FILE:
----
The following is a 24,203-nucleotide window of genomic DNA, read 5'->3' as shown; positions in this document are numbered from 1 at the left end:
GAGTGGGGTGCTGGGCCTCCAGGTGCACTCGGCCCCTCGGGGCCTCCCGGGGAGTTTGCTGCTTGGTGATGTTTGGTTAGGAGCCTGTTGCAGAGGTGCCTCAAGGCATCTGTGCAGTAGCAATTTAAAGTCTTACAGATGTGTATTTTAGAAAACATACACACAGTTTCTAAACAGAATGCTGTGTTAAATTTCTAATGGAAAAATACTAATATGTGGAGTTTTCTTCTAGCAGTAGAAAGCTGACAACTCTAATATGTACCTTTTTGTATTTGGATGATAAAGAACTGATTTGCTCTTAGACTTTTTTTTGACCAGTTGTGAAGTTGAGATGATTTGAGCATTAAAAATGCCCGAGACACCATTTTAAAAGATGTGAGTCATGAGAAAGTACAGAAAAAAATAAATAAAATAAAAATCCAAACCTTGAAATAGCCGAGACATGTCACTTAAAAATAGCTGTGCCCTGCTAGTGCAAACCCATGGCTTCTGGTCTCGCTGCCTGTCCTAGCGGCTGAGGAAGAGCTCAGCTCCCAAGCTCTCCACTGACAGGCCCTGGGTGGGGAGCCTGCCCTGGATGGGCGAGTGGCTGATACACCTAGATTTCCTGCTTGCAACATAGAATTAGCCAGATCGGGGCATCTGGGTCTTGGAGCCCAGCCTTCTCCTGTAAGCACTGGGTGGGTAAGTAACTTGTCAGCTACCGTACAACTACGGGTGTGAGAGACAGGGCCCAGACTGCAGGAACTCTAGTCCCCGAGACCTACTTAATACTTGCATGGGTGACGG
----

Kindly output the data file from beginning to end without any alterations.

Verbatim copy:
The following is a 24,203-nucleotide window of genomic DNA, read 5'->3' as shown; positions in this document are numbered from 1 at the left end:
GAGTGGGGTGCTGGGCCTCCAGGTGCACTCGGCCCCTCGGGGCCTCCCGGGGAGTTTGCTGCTTGGTGATGTTTGGTTAGGAGCCTGTTGCAGAGGTGCCTCAAGGCATCTGTGCAGTAGCAATTTAAAGTCTTACAGATGTGTATTTTAGAAAACATACACACAGTTTCTAAACAGAATGCTGTGTTAAATTTCTAATGGAAAAATACTAATATGTGGAGTTTTCTTCTAGCAGTAGAAAGCTGACAACTCTAATATGTACCTTTTTGTATTTGGATGATAAAGAACTGATTTGCTCTTAGACTTTTTTTTGACCAGTTGTGAAGTTGAGATGATTTGAGCATTAAAAATGCCCGAGACACCATTTTAAAAGATGTGAGTCATGAGAAAGTACAGAAAAAAATAAATAAAATAAAAATCCAAACCTTGAAATAGCCGAGACATGTCACTTAAAAATAGCTGTGCCCTGCTAGTGCAAACCCATGGCTTCTGGTCTCGCTGCCTGTCCTAGCGGCTGAGGAAGAGCTCAGCTCCCAAGCTCTCCACTGACAGGCCCTGGGTGGGGAGCCTGCCCTGGATGGGCGAGTGGCTGATACACCTAGATTTCCTGCTTGCAACATAGAATTAGCCAGATCGGGGCATCTGGGTCTTGGAGCCCAGCCTTCTCCTGTAAGCACTGGGTGGGTAAGTAACTTGTCAGCTACCGTACAACTACGGGTGTGAGAGACAGGGCCCAGACTGCAGGAACTCTAGTCCCCGAGACCTACTTAATACTTGCATGGGTGACGG